Note that in both cases I'm speaking of idealized models. Many markets are not competitive (for example, I'm not sure a truly competitive market in health care can exist, because the complexity of the products and services exceeds the ability of consumers to buy intelligently, plus there are serious moral issues around tying availability of care to ability to pay) and private employees have an individual motivation to sit on their hands as much as possible. Many government employees are focused and driven and just as relentless about improving what they can as any business. But on the whole, results align with incentives and private enterprise has an incentive to improve that does not exist in government agencies, even those with open-ended missions.
There's a place for both private and public sector organizations in fulfilling social goals, but correctly allocating responsibilities to them is complicated and requires a deep understanding of what each does best and what each does poorly. Incredibly simplistic views like yours are not and effective guide.
What happens if you can't find the heirs?
You ignore the situation and go on. If at some point in the future the heirs object, then you identify and rewrite the code.
I do also like one of the previous ideas about shuttling it over to the moon. I just question how much energy it would need to overcome earths gravity and break free from it's orbit. It is a bit massive.
Well, it's already moving at about 70% of escape velocity. With something like an ion engine and plenty of time, I don't see any reason the remaining delta-vee couldn't be added.
Copyright licensing is ONLY assignable in writing.
Copyright is only assignable in writing. The law doesn't require that copyright licenses be formal, written documents. Courts have upheld verbal and even implied licenses. This is a very good thing for open source, actually, since hardly any projects get written licenses from contributors. The mere act of sending a pull request (or sending a patch to a mailing list, or...) is taken as an implied license of the author's contribution, under the license or licenses that the project is using.
Also, good luck getting approval from all 400 - after 20 years some are going to be dead.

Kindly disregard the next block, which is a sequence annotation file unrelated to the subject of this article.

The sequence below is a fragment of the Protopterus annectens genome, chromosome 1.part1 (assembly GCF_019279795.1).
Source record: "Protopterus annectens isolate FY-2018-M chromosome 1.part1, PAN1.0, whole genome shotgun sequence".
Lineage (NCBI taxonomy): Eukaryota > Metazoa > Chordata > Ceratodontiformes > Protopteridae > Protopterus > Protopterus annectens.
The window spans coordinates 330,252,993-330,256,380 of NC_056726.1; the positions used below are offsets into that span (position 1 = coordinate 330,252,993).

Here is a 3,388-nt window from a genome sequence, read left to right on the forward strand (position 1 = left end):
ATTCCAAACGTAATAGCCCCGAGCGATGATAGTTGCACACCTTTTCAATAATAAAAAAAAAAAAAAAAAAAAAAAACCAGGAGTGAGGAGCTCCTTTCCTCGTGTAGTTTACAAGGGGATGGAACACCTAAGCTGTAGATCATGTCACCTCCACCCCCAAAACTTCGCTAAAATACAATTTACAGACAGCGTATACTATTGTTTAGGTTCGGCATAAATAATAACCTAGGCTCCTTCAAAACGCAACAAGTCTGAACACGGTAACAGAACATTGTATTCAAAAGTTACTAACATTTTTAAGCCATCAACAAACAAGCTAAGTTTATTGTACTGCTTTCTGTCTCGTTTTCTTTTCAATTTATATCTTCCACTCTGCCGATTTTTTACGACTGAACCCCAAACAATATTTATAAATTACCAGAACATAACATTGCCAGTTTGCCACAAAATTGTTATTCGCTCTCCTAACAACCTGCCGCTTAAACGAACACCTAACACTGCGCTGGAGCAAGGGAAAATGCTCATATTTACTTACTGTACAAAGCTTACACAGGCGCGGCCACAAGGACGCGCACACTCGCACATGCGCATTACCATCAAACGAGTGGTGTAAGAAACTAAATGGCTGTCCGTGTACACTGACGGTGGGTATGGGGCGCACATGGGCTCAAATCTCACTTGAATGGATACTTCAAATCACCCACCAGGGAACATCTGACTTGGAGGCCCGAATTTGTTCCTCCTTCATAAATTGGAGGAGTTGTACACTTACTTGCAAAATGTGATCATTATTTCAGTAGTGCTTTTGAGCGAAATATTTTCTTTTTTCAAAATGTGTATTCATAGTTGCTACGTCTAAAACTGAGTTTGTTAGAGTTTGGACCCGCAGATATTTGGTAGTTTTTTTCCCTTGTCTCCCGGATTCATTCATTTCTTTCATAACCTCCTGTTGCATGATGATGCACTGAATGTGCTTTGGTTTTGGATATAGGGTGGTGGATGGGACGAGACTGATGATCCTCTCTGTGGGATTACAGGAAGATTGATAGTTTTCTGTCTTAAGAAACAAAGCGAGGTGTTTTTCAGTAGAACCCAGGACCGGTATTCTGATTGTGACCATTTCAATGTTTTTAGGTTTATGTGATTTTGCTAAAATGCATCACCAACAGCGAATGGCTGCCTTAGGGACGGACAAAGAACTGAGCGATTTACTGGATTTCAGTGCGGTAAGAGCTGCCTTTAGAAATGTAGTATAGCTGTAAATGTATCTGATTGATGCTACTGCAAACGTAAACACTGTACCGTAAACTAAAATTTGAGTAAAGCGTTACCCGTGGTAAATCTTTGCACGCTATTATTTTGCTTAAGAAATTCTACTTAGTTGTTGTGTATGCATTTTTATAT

That only matters if the heirs object. In this case it's hard to see why they would. The only rational (and I use the word loosely) motivation I can see is a deep-seated dislike of the GPL, since the only real effect of this license change will be to make it completely clear that GPL programs can link OpenSSL.
"There are known knowns. There are things we know that we know. There are known unknowns. That is to say, there are things that we now know we don't know. But there are also unknown unknowns. There are things we do not know we don't know." - Donald Rumsfeld
But are there unknown knowns? Are there things we know but don't know that we know?
Inquiring minds want to know.
Tax write-off. He knows the shares are worthless, so might as well realize the loss and use it to offset gains elsewhere.
That makes no sense. Effective tax management means finding ways to report every possible loss, not creating actual losses just so you can report them. Creating $100 in actual losses to offset $100 in gains elsewhere lowers your tax liability by somewhere between $15 and $40, depending, which means you're actually throwing away $60-$85 in the process. Better to keep the gain and pay the tax.
There may be reasons to want to realize the loss *now*, rather than in the future, but that could have been done by selling the shares for more money -- assuming buyers could be found. Perhaps Murdoch believes that no one would be willing to buy his shares for more money? That seems unlikely. Hell, I'll give him $2. I have no reason to believe that the shares are worth that much, but the odds that they are are probably higher than the odds that I'm going to win the lottery and I have bought a lottery ticket a time or two.